Even before the pandemic struck, ailing Angelenos hated cooling their heels in waiting rooms filled with wheezing kids and crappy magazines, which is why Abe Malkin, founder of Concierge MD LA, always made house calls to his well-heeled patients. Since 2016, Malkin and his team have been going into homes from Pasadena to the South Bay, administering everything from echocardiograms and blood tests to botox injections and “home detox services” (for celebrities wary about being spotted going into and out of addiction treatment centers). Malkin has made house calls on movie sets and to music festivals, to mansions and high-rise offices. One time, he was called to an iconic Southern California arena (he won’t say which) to give a strep swab to a musician who was about to go onstage; another time, he was flown to Europe via private jet to treat a patient and escort them back home to L.A. Instead of you making time for the doctor—scheduling an appointment for a month down the road, sitting in traffic for hours—Malkin makes time for you. “We try to work seamlessly into your day,” he says.
Concierge medicine has been around L.A. since 1996. With its promise of 24/7 VIP care and preferential access to the area’s top doctors and specialists, concierge care is the medical option of choice for those who put a premium on health care—and can afford the often hefty annual membership fees, which can range upward of $25,000. Many concierge services are tied to some of the city’s largest and most prestigious hospitals, like UCLA’s Comprehensive Health Program, which offers the Executive Physical Plus, an annual checkup on steroids that includes everything from stress EKGs and colonoscopies (if needed) to town-car pickups and drop-offs or private suites at Santa Monica’s Providence Saint John’s Health Center. Others are small boutique affairs. There are places where one can get routine lab work and CT scans, hormone replacement therapy, and “microgold facials.” This being L.A., there are practices that offer cast and contestant physicals for series and reality shows. One of the biggest selling points of concierge medicine is the promise of instant care, because one thing clients hate to do is wait.
“Whether you’re a busy executive or an actor or an athlete with a busy travel schedule, it shouldn’t have to be a burden for you to sit and talk to your doctor,” Malkin says.
When COVID-19 hit, however, waiting for medical care suddenly became a major concern for just about everybody. What were once mere inconveniences—getting stuck in a waiting room or struggling to get an appointment—were now alarming propositions. Who knows what that wheezing kid has or whether he might give it to you? Nobody wanted to be anywhere near a waiting room, let alone an ER. And with a mysterious pandemic on the rise, waits for anything—COVID tests, at first, and then later, the vaccine itself—seemed intolerable. In just a few months, what had previously seemed a frivolous luxury began to make a lot more sense to those with the means to pay for it.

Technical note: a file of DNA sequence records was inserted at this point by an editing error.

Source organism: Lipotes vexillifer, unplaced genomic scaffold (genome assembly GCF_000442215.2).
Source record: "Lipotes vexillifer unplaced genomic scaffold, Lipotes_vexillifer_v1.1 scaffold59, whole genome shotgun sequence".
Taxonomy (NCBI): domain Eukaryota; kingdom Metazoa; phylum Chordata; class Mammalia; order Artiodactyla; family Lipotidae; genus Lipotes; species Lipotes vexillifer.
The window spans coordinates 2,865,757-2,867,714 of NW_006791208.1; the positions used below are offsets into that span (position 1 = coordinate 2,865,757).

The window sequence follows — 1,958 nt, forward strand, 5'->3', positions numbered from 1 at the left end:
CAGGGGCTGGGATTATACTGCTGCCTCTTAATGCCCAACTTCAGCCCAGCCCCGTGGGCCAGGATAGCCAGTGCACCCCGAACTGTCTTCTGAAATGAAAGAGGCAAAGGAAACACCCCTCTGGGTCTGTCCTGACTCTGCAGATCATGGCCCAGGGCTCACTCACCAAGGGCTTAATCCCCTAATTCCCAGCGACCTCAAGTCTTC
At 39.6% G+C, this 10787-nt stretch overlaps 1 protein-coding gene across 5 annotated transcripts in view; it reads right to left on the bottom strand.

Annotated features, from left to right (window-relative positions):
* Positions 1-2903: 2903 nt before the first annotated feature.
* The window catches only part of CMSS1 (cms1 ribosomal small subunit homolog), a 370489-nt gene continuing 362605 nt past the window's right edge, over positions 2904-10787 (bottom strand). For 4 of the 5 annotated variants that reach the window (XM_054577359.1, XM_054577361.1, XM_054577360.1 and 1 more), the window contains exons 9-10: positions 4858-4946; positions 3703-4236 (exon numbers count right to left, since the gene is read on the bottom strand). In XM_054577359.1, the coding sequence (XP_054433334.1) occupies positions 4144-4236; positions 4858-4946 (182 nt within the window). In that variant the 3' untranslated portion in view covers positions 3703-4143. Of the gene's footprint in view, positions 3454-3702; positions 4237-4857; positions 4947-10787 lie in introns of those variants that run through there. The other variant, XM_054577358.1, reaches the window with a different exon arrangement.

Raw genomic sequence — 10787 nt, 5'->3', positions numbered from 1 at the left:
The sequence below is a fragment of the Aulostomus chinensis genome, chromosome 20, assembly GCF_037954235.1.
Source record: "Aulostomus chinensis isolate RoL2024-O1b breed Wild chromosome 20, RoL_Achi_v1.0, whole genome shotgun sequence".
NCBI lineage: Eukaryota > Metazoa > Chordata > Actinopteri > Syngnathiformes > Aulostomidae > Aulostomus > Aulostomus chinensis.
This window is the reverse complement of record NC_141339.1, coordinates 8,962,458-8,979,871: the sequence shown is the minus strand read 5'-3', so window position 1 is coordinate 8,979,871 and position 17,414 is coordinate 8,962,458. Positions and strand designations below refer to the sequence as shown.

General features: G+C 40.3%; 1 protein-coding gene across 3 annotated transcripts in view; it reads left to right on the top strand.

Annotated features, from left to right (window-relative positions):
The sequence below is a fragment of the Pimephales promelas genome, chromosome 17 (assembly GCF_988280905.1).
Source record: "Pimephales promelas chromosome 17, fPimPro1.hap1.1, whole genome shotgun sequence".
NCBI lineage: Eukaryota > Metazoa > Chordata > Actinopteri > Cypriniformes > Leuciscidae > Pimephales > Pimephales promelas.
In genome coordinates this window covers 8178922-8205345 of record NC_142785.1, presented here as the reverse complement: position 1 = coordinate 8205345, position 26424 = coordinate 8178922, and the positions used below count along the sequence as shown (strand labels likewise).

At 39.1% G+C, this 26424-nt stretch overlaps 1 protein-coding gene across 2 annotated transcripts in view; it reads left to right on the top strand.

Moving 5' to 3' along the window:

Over the past year, the interest in concierge medicine has exploded, whether from current clients now searching for tests and vaccines or from potential clients concerned about getting any medical care at all at a time when hospitals and ICUs across the state are operating at maximum capacity.
“In the beginning, when people were scrambling to get COVID tests, the patients I had a relationship with were able to get tested much more quickly,” Malkin says. “Not so much because they were paying for tests but because I took the time to prioritize them and make sure they got them.”
His patients were so eager to know their viral status that Malkin made monthly
COVID tests, along with his practice’s standard annual physical and monthly house calls, a part of his “premium” and “elite” service packages, which range from $6,000 to $9,000 a year.
“Some of my patients get tested more often than that,” he says, “but I wanted to establish what I thought was a smart and reasonable baseline.”
At Sollis Health, a concierge medical center in Beverly Hills, cofounder Ben Kruger has taken the standard no-wait concierge model and added urgent- and emergency-care capabilities.
“Our centers can handle 95 percent of what you might see in an emergency room,” he says. Sollis has CT scanners and 3T magnetic resonance imaging machines—along with the emergency staff to go with them. While a typical ER might see 300 or more people in a day, at Sollis, the number is closer to 10 or 15, a plus for physicians like Scott Braunstein, the facility’s medical director and longtime emergency-room doctor at Cedars-Sinai. “I think what attracted Dr. Braunstein to our service is the ability to spend more time with patients and to provide more personalized care,” Kruger says.
What this all means in practical terms is that if you slice open your thumb and head to Sollis, you’ll be tended to by someone the moment you walk in the door. That sort of service stands in sharp contrast to to the triage situation one encounters in the typical crowded ER, where you’ll be queuing up behind the woman going into cardiac arrest or the guy with the gaping chest wound. Whatever preceded your trip to the ER is bad enough, says Kruger, without the ER itself adding to the nightmare.
“If you cut yourself in the middle of the night, you know you’re gonna have a bad night,” he says. “I just felt there had to be a better way.”
At Sollis, that better way includes plush robes, fancy menus, and Taschen art books. If the place looks like a boutique hotel, that’s intentional, says Kruger.